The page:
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Friday, August 1, 2014

The pursuit of happiness could be dictated by your genes

Financial stability, social connections and health have an impact on happiness levels, but scientists now say that your genes could play a key role too.
Andresr_happiness_shutterstock
Image: Andresr/Shutterstock
A team of researchers led by economist Eugenio Proto from the University of Warwick in the UK wanted to know why Danes generally rank as the happiest people in the world. The 'happiness rankings' usually measure life-expectancy, living standartds, reported well-being and ecological footprint to assess which are the happiest countries on Earth.
In their study, published in the journal IZA as a discussion paper, they compared the genetic makeup of people in 131 countries to that of denizens of Denmark. And they have discovered that the greater the nation's genetic distance from Denmark, the lower their reported well-being,explains Kelly Dickerson from LiveScience. 
The researchers also looked at scientific literature that suggests there is a link between mental well-being and variations of the gene SLC6A4, which helps transport serotonin, a chemical that makes you feel good. Then they looked at genetic data from 30 countries to see which populations had more variations of this gene. 
“We looked at existing research which suggested that the long and short variants of this gene are correlated with different probabilities of clinical depression, although this link is still highly debated,” explains Proto in a press release. “The short version has been associated with higher scores on neuroticism and lower life satisfaction. Intriguingly, among the 30 nations included in the study, it is Denmark and the Netherlands that appear to have the lowest percentage of people with this short version.”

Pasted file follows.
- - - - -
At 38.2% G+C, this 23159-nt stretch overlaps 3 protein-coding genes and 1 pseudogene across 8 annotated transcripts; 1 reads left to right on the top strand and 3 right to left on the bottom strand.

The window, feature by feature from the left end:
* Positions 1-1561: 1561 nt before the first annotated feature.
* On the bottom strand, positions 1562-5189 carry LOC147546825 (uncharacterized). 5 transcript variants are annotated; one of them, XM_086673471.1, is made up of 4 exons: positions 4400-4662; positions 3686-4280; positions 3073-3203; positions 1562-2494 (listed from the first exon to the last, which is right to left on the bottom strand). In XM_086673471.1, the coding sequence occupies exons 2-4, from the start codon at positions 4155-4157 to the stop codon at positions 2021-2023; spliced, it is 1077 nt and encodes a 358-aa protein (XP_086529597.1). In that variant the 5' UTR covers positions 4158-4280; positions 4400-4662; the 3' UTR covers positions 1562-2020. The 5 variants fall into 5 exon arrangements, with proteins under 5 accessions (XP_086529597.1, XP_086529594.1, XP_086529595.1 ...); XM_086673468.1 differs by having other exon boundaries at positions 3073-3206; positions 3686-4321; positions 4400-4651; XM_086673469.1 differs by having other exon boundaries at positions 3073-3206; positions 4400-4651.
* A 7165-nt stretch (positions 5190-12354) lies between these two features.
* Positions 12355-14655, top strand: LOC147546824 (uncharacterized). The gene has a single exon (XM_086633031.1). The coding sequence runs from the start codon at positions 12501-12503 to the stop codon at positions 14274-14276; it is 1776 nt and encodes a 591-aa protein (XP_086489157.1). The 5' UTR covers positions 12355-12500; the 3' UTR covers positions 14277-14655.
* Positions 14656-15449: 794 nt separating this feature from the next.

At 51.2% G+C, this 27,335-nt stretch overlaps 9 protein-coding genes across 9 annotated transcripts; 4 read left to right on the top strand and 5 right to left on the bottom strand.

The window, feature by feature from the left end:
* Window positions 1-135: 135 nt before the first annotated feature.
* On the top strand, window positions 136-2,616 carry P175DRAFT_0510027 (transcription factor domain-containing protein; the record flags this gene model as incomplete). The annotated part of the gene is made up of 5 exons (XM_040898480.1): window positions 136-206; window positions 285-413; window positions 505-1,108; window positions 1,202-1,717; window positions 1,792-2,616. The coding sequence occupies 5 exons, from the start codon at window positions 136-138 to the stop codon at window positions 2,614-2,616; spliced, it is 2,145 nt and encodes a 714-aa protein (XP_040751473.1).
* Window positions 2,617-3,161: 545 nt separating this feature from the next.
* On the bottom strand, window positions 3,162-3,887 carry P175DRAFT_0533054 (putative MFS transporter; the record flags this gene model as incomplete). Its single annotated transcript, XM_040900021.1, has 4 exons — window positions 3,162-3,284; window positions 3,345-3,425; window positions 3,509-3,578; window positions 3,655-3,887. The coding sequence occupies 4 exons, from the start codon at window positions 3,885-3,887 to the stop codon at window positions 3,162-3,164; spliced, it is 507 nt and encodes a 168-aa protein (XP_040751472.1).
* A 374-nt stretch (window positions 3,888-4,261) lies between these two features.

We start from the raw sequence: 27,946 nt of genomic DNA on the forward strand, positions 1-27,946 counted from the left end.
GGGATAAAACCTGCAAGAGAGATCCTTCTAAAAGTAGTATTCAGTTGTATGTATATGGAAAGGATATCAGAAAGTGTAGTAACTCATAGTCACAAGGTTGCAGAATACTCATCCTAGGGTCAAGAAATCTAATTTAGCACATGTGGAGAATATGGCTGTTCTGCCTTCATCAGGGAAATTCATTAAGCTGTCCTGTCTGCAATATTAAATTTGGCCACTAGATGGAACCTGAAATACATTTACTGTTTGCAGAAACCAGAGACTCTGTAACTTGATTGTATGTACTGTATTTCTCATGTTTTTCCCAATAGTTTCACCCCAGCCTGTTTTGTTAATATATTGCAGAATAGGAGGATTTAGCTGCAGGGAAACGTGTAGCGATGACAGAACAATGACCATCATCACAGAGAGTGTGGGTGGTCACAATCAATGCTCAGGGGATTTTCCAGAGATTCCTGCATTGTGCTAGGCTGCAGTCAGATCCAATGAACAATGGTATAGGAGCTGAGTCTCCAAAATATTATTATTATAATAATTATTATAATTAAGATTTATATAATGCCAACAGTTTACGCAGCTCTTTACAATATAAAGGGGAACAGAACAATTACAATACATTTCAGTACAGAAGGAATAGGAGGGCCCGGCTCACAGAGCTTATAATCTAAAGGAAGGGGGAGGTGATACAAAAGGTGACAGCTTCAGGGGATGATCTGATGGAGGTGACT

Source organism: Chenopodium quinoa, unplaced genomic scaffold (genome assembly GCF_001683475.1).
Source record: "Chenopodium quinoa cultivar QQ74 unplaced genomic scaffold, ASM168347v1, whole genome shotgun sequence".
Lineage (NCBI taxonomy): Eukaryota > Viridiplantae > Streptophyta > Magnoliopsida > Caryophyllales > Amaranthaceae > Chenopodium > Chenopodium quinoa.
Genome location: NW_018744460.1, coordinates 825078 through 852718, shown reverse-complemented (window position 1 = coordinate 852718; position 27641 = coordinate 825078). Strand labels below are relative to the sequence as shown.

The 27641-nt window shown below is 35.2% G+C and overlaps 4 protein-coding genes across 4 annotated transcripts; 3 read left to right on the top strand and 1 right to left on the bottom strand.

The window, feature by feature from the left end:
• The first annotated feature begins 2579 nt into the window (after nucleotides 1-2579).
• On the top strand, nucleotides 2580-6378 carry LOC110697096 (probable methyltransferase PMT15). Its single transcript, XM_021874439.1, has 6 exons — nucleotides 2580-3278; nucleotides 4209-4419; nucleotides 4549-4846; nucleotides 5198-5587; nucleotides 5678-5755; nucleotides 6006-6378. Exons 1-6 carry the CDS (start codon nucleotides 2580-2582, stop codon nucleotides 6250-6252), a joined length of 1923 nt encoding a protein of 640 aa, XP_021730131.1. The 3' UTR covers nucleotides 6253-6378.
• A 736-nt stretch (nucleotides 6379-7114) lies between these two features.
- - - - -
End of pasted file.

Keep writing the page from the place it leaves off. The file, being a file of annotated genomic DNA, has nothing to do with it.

To further prove their theory, Proto and his team looked at well-being surveys from a group of Americans and traced their genetic origins. Those who reported to be the happiest descended from immigrants from the happiest countries, including Denmark, the Netherlands, and Sweden.
The paper is controversial, but the researchers hope their data can help us and other scientists better understand why some countries consistently report high levels of happiness.
Last year Denmark, Norway, Switzerland, the Neatherlands and Sweden were ranked the top five happiest countries on Earth—Australia got the 10th place. 
Source: LiveScience via Business Insider